By Andrew K. Sledd, Business Assurance & Advisory Services Audit Senior Manager | Financial Services Industry Team
It has been almost four and half years since President Obama signed The Dodd–Frank Wall Street Reform and Consumer Protection Act (the “Bill”) into federal law. As we approach 2015, there are only a handful of proposals yet to be implemented from the almost 100 rules the Bill set out to issue, according to SEC officials from the Corporate Finance Division.
The Bill was originally passed in response to the Great Recession and brought into law the most significant regulation bill of financial institutions since the Securities’ Acts of the 1930’s. The Bill has received criticism from all sides with some arguing the Bill does not do enough to protect investors from another Great Recession and others argue the Bill has gone too far in unduly regulating financial institutions.
The Bill passed with 16 provisions or titles that ranged from financial stability and crowdfunding to increased regulations over investment advisers and broker/dealers in securities. The major rules implemented in detail can be found on the SEC website.
The remaining rules to be implemented primarily consist of proposals on executive compensation and certain disclosures that could be required of publicly traded companies to disclose the median pay of all employees compared to the pay of the CEO, the Pay Ratio Disclosure. The SEC has also issued final proposals relating to requiring disclosure of certain clawback plans of executive compensation if accounting restatements are made and general information on employee bonus policies.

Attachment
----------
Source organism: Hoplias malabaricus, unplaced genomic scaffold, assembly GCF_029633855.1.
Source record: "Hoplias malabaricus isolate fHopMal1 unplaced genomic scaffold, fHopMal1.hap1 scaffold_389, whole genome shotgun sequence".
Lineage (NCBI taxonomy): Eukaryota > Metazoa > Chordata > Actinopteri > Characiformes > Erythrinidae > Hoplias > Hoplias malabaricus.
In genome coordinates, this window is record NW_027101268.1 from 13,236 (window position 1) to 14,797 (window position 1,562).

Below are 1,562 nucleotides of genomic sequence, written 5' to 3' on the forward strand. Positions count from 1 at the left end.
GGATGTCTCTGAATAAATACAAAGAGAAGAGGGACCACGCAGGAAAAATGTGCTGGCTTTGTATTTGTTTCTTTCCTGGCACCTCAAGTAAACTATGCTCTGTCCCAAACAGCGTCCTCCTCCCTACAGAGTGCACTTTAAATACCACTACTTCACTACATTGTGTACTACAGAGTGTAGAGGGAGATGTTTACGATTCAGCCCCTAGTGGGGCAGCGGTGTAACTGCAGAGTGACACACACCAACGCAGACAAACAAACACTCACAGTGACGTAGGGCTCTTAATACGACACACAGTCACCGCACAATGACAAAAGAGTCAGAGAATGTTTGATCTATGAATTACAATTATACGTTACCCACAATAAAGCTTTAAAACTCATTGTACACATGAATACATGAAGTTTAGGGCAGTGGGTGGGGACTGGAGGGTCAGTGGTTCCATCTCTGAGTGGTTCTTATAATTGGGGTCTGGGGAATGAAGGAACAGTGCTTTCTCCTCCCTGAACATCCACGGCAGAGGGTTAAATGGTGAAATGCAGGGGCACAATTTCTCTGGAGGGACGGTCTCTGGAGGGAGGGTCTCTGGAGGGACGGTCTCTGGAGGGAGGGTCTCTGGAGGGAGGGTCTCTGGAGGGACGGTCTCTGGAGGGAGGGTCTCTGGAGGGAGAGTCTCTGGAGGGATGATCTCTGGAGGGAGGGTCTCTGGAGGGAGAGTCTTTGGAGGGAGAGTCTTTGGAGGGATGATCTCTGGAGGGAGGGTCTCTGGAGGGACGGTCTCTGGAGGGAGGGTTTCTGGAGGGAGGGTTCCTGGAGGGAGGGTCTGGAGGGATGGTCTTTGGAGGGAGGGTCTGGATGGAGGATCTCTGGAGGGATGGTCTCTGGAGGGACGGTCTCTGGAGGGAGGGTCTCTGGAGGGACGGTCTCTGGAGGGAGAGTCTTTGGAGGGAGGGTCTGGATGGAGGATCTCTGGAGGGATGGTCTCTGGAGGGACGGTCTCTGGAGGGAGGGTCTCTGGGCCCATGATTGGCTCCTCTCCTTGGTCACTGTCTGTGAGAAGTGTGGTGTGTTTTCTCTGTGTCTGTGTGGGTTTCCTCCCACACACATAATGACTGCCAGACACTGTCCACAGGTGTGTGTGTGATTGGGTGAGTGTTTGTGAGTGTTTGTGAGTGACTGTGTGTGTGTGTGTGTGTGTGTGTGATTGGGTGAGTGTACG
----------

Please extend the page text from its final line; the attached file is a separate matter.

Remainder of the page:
It will take years to come to determine if the Bill has the impact the lawmakers intended but for now the Bill has accomplished what it sought out to do, increase protections for investors and implement more stringent regulations of financial institutions.
Questions? Contact us. 804.747.0000 | firstname.lastname@example.org
About the Author
The information contained within this article is provided for informational purposes only and is current as of the date published. Online readers are advised not to act upon this information without seeking the service of a professional accountant, as this article is not a substitute for obtaining accounting, tax, or financial advice from a professional accountant.